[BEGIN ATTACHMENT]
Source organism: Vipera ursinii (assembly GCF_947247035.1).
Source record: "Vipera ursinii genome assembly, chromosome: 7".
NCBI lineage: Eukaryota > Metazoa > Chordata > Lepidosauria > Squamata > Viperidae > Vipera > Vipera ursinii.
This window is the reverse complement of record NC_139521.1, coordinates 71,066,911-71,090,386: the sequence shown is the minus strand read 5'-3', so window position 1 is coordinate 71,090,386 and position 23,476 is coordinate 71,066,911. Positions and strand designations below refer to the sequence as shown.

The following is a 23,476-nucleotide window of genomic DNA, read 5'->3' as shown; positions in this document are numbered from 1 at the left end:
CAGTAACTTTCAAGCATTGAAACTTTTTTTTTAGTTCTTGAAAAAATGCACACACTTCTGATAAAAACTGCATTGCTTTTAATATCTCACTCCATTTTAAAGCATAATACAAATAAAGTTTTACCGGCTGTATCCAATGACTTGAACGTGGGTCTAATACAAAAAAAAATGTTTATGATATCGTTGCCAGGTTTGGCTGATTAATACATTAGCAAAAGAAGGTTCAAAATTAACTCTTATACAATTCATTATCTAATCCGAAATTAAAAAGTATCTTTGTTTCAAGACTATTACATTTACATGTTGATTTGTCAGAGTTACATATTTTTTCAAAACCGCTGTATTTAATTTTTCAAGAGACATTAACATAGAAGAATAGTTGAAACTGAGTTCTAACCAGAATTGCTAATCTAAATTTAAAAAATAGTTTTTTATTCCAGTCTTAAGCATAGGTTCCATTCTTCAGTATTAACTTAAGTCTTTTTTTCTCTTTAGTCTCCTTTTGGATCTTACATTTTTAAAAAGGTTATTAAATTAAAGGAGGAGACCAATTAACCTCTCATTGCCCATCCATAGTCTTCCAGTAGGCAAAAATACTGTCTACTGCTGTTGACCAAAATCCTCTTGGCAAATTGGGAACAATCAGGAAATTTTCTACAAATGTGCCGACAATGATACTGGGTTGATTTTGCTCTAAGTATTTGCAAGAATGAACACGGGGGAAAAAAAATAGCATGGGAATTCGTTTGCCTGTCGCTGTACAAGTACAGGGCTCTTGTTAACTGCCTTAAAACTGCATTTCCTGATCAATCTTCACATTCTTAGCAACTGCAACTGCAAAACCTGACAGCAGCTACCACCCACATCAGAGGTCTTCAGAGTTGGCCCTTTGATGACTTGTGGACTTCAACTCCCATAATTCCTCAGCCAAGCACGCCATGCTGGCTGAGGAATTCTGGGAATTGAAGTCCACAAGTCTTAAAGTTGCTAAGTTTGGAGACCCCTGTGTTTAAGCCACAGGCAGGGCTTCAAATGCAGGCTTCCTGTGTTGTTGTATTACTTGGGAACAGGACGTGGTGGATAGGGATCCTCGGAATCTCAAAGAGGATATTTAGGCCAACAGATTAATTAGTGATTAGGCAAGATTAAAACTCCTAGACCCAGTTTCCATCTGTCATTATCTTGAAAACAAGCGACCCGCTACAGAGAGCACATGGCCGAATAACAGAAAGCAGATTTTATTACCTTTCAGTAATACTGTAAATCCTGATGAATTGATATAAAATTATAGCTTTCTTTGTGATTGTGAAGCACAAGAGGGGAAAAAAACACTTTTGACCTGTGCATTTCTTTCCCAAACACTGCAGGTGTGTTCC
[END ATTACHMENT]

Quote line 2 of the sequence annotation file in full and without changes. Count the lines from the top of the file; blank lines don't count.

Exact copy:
Source record: "Vipera ursinii genome assembly, chromosome: 7".